An active researcher for more than 25 years, Wactawski-Wende has been awarded nearly $38 million in grants and contracts since 2001. She has focused her work on understanding the conditions affecting women’s health. She is principal investigator of UB’s Women’s Health Initiative (WHI) Center, one of 40 centers across the country responsible for implementing the landmark, National Institutes of Health-funded study. WHI, which includes both randomized clinical trials and an observational longitudinal study, investigates the major factors influencing disease and death in older women. Results of that work have been far-reaching, impacting our understanding of long-term health in women.
Wactawski-Wende has held various leadership roles in WHI, including publications chair, and currently serves on the WHI Executive Committee and as national chair of the WHI Steering Committee. She also leads the WHI Northeast Regional Center at UB, which manages data collection and scientific coordination among nine WHI-affiliated institutions in the mid-Atlantic region and the Northeast.
In addition to the WHI, she has been principal investigator on dozens of research studies funded by the NIH and other federal agencies. Her research interests include risk factors and prevention of cancer, osteoporosis and periodontal disease in postmenopausal women. She also has conducted several studies on reproductive health issues in younger women.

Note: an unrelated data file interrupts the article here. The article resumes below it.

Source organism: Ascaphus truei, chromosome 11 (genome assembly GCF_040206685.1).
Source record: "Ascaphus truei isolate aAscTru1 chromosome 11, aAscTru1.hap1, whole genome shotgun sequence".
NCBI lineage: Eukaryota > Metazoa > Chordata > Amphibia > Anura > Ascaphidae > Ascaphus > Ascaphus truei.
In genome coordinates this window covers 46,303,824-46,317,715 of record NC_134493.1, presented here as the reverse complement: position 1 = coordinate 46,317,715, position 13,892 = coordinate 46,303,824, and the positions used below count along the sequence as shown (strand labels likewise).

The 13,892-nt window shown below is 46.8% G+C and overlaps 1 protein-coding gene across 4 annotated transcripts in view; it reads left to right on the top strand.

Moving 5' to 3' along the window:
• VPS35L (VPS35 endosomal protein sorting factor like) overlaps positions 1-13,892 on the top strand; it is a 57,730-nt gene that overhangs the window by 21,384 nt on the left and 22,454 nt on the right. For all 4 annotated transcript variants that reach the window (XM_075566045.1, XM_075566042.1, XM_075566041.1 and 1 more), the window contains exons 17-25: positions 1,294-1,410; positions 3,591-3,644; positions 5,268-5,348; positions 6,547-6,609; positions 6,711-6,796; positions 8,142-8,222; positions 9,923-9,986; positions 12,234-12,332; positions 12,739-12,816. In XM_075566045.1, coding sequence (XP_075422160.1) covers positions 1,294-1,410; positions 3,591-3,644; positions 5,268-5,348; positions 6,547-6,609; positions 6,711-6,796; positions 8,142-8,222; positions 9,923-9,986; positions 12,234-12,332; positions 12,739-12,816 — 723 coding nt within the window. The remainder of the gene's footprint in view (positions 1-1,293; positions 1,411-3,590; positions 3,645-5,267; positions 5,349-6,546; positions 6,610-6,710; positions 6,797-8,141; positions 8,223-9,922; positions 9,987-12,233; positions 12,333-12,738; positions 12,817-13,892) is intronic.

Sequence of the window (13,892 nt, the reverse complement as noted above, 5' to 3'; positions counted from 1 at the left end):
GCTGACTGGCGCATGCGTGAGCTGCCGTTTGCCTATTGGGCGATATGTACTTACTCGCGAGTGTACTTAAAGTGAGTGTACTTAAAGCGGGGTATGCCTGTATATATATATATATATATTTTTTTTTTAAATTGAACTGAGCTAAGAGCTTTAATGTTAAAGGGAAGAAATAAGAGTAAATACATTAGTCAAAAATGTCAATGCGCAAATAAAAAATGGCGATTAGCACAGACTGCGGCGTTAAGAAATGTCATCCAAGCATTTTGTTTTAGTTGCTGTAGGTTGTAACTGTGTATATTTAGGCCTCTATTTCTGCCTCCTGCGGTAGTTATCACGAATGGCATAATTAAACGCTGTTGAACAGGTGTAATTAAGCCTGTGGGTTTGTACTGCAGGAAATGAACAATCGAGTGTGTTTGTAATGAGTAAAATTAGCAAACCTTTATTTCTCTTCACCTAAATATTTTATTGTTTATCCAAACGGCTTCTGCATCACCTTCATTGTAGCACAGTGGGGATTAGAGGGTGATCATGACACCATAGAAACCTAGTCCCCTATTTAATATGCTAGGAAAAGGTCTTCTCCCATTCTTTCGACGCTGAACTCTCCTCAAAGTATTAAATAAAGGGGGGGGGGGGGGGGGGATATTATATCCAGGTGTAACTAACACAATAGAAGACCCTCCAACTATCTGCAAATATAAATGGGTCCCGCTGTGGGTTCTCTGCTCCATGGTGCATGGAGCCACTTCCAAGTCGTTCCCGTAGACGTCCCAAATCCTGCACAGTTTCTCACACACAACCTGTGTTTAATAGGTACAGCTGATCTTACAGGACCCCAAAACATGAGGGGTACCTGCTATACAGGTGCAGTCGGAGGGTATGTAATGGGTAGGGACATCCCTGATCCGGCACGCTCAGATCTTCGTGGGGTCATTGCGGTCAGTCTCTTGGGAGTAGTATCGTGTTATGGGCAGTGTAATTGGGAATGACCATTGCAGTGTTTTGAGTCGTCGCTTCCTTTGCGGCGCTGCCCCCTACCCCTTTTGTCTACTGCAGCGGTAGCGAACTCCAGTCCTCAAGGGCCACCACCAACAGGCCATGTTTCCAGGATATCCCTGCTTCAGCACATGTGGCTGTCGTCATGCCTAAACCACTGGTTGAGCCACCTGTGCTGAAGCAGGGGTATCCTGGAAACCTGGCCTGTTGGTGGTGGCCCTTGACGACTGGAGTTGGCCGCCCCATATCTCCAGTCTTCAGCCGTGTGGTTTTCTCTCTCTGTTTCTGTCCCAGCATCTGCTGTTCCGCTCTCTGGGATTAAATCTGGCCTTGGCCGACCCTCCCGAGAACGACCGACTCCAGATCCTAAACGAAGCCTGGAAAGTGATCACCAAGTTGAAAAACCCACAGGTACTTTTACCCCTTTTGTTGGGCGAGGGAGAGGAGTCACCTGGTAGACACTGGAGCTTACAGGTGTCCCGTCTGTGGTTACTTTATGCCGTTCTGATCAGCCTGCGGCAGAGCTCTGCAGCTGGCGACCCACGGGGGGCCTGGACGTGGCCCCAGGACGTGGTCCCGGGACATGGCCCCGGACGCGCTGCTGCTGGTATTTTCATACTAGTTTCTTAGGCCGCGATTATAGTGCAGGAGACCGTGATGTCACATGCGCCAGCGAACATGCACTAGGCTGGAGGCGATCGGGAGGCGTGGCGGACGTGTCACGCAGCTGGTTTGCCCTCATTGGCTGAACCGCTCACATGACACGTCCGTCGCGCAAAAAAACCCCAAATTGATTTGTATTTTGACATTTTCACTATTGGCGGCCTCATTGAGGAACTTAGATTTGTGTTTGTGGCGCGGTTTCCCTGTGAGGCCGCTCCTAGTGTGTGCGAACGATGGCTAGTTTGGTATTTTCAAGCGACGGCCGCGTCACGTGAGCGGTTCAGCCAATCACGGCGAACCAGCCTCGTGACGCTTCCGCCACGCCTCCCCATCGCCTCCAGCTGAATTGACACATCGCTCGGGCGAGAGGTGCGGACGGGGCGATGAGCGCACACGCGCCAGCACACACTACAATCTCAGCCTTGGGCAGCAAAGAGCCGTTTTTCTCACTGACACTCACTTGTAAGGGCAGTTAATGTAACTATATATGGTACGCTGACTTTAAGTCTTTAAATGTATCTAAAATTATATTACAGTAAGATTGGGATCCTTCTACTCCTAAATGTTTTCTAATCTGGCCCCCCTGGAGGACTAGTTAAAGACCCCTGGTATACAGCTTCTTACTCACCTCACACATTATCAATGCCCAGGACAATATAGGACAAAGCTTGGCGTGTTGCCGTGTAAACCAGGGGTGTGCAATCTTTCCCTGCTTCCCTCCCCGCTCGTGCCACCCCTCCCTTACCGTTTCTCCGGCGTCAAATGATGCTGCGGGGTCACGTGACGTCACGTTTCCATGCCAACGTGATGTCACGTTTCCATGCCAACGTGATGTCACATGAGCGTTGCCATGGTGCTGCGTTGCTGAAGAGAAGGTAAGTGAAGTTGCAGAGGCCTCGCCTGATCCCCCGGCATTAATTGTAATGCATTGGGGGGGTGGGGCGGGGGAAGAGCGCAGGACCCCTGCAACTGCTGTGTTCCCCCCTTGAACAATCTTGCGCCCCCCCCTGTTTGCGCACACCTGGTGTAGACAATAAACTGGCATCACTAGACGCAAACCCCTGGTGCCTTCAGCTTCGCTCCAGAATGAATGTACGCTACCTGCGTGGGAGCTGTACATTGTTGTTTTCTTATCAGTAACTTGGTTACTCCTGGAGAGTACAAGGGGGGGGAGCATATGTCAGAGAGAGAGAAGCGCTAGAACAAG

Most recently, Wactawski-Wende is principal investigator on a nearly $4 million NIH grant to conduct a prospective study of the oral microbiome and periodontitis in postmenopausal women, as well as principal investigator of the Effects of Aspirin in Gestation Reproduction (EAGeR) medical trial that examined the effect of low-dose aspirin therapy for women with prior pregnancy losses.
She has authored or co-authored more than 250 articles in peer-reviewed publications and has delivered numerous professional presentations and invited lectures on women’s health issues.
As vice provost for strategic initiatives and research advancement, Wactawski-Wende coordinated and oversaw UB’s Strategic Strengths — which served as the platform for the university’s interdisciplinary and collaborative research — as well as the Office for Research Advancement, which provides support for faculty to pursue large-scale, multi-investigator, cross-disciplinary research grants of institutional priority.
She is the recipient of numerous awards throughout her career, including the inaugural Outstanding Researcher of the Year award in the School of Public Health and Health Professions in 2005, the SUNY Chancellor’s Award for Excellence in Research and Scholarship in 2006 and the UB Exceptional Scholar: Sustained Achievement Award in 2009. She was elected a member of the American Epidemiological Society in 2011.
A graduate of Canisius College with a degree in biology, she holds an MS in natural sciences and epidemiology, and a PhD in experimental pathology and epidemiology, both from UB’s Roswell Park Division.